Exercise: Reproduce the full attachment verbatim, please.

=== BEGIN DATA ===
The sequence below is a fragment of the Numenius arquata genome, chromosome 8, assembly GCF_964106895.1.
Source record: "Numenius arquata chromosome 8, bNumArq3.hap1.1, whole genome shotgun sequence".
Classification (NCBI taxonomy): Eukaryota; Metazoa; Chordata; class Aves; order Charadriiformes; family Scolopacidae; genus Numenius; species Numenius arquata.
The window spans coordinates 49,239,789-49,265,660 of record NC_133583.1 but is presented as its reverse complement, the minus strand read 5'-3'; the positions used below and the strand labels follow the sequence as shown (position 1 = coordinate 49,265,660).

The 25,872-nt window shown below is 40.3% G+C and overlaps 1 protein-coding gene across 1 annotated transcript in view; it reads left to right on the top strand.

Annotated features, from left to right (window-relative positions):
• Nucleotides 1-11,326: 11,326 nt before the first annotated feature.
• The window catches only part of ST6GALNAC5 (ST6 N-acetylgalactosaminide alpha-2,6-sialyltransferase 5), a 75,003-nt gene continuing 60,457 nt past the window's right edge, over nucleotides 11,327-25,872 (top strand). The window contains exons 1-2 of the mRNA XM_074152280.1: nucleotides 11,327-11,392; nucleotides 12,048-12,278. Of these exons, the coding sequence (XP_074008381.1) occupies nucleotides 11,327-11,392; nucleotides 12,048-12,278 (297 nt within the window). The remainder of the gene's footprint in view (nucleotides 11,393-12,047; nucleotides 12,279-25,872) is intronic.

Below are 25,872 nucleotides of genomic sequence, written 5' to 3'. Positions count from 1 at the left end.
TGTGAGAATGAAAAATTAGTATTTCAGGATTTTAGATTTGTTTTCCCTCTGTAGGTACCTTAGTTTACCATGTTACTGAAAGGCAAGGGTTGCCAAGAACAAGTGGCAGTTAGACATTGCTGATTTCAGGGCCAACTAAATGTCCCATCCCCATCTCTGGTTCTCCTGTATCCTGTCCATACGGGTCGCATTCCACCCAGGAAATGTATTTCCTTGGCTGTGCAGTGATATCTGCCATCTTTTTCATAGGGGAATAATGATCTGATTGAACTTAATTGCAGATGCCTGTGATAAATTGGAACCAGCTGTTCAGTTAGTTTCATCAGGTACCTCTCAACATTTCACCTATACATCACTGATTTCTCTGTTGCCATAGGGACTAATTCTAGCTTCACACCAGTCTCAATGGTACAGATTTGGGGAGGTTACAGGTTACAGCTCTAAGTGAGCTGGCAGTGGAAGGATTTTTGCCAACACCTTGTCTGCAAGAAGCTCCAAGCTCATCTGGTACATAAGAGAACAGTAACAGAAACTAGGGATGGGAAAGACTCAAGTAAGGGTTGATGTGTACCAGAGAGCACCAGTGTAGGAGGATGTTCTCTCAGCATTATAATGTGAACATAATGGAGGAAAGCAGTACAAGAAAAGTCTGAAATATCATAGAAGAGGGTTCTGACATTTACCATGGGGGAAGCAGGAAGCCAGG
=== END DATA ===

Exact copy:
The sequence below is a fragment of the Numenius arquata genome, chromosome 8, assembly GCF_964106895.1.
Source record: "Numenius arquata chromosome 8, bNumArq3.hap1.1, whole genome shotgun sequence".
Classification (NCBI taxonomy): Eukaryota; Metazoa; Chordata; class Aves; order Charadriiformes; family Scolopacidae; genus Numenius; species Numenius arquata.
The window spans coordinates 49,239,789-49,265,660 of record NC_133583.1 but is presented as its reverse complement, the minus strand read 5'-3'; the positions used below and the strand labels follow the sequence as shown (position 1 = coordinate 49,265,660).

The 25,872-nt window shown below is 40.3% G+C and overlaps 1 protein-coding gene across 1 annotated transcript in view; it reads left to right on the top strand.

Annotated features, from left to right (window-relative positions):
• Nucleotides 1-11,326: 11,326 nt before the first annotated feature.
• The window catches only part of ST6GALNAC5 (ST6 N-acetylgalactosaminide alpha-2,6-sialyltransferase 5), a 75,003-nt gene continuing 60,457 nt past the window's right edge, over nucleotides 11,327-25,872 (top strand). The window contains exons 1-2 of the mRNA XM_074152280.1: nucleotides 11,327-11,392; nucleotides 12,048-12,278. Of these exons, the coding sequence (XP_074008381.1) occupies nucleotides 11,327-11,392; nucleotides 12,048-12,278 (297 nt within the window). The remainder of the gene's footprint in view (nucleotides 11,393-12,047; nucleotides 12,279-25,872) is intronic.

Below are 25,872 nucleotides of genomic sequence, written 5' to 3'. Positions count from 1 at the left end.
TGTGAGAATGAAAAATTAGTATTTCAGGATTTTAGATTTGTTTTCCCTCTGTAGGTACCTTAGTTTACCATGTTACTGAAAGGCAAGGGTTGCCAAGAACAAGTGGCAGTTAGACATTGCTGATTTCAGGGCCAACTAAATGTCCCATCCCCATCTCTGGTTCTCCTGTATCCTGTCCATACGGGTCGCATTCCACCCAGGAAATGTATTTCCTTGGCTGTGCAGTGATATCTGCCATCTTTTTCATAGGGGAATAATGATCTGATTGAACTTAATTGCAGATGCCTGTGATAAATTGGAACCAGCTGTTCAGTTAGTTTCATCAGGTACCTCTCAACATTTCACCTATACATCACTGATTTCTCTGTTGCCATAGGGACTAATTCTAGCTTCACACCAGTCTCAATGGTACAGATTTGGGGAGGTTACAGGTTACAGCTCTAAGTGAGCTGGCAGTGGAAGGATTTTTGCCAACACCTTGTCTGCAAGAAGCTCCAAGCTCATCTGGTACATAAGAGAACAGTAACAGAAACTAGGGATGGGAAAGACTCAAGTAAGGGTTGATGTGTACCAGAGAGCACCAGTGTAGGAGGATGTTCTCTCAGCATTATAATGTGAACATAATGGAGGAAAGCAGTACAAGAAAAGTCTGAAATATCATAGAAGAGGGTTCTGACATTTACCATGGGGGAAGCAGGAAGCCAGG